Every so often you stumble onto something that just blows you away and you feel compelled to tell the whole world about it. This was indeed the case this past weekend when my wife and I had an opportunity to visit The National Museum of American Illustration in Newport, R.I. The museum is a relatively new attraction in Newport having been founded by Lawrence and Judy Cutler back in 1998. We had never even heard of it but trust me this is a place we definitely intend to visit again. TheNational Museum of American Illustration is located at Vernon Court, a magnificent Gilded Age mansion located in the heart of Newport on Bellevue Avenue. The collection features original paintings and drawings created by many of America's foremost illustrators including Thomas Nast, FrankSchoonover, Howard Pyle, N.C. Wyeth, Maxwell Parrish and Norman Rockwell to name but a few. In fact, this summer visitors to the museum will be treated to an impressive exhibition of NormanRockwell's work featuring more than 50 of his original paintings. As far as I am concerned that alone is worth the price of admission!
So just how do you define "illustration art" and why is this art form so important? Illustration artists created images that were intended for reproduction in books, magazines and newspapers. This really was art for the masses. The "Golden Age of American Illustration" is generally considered to be the 100 year period from 1860 to 1960. One of the very first of these illustrators was Thomas Nast who is generally considered to be "The Father of the American Cartoon". Nast drew for Harper's Weekly from 1859 to 1886. You will find impressive examples of his work at the museum. During the first half of the 20th century the most popular of the American illustrators was generally considered to be Maxfield Parrish. You will find Parrish's stunning and colorful illustrations in books, magazines and on numerous posters and calendars from this period. His work is also amply represented at The National Museum of American Illustration. Like many Americans I count myself a huge fan of the work of Norman Rockwell. For more than four decades Rockwell's depictions of everyday life in America adorned the cover of the wildly popular Saturday Evening Post magazine. I must tell you that I was like a kid in a candy store perusing the dozens of original Rockwell paintings on display at the museum. Norman Rockwell had the uncanny ability to evoke the full range of emotions from his audience. So many of his paintings were simply unforgettable. He truly was an American Master.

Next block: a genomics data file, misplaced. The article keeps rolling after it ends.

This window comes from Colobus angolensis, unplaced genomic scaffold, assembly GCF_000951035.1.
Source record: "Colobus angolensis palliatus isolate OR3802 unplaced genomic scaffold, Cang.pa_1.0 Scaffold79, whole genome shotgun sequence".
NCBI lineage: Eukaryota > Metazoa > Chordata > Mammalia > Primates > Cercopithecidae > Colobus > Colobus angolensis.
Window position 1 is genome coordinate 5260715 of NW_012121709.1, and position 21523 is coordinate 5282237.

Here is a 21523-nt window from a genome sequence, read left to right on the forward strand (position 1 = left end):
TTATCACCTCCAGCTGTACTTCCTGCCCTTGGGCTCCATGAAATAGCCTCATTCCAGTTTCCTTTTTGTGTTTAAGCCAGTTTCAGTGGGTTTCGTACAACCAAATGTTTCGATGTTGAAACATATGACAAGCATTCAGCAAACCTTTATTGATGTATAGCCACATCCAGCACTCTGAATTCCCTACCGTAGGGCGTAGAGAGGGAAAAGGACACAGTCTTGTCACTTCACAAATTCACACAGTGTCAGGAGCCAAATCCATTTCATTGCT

For far too long the work of the great American illustrators was relegated to second-class status within the art world. This fabulous museum created by Lawrence and Judy Cutler has gone a long way in helping to correct this unforgivable situation. As a result of their efforts "illustration art" has taken its rightful place alongside other schools and movements in the fine arts spectrum. If you ever find yourself in Newport I urge you to pay a visit to The National Museum of American Illustration. You will discover that the American Imagists not only created exceptionally beautiful paintings, but also gave us a lasting visual record of our cultural heritage. Definitely a "must see"! Very highly recommended!
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Paul Tognetti (drifter51)
I guess I would qualify as a frustrated writer. My work requires very little writing and so since 1999 I have been writing reviews on non-fiction books and anthology CD's on amazon.com. I never could … more
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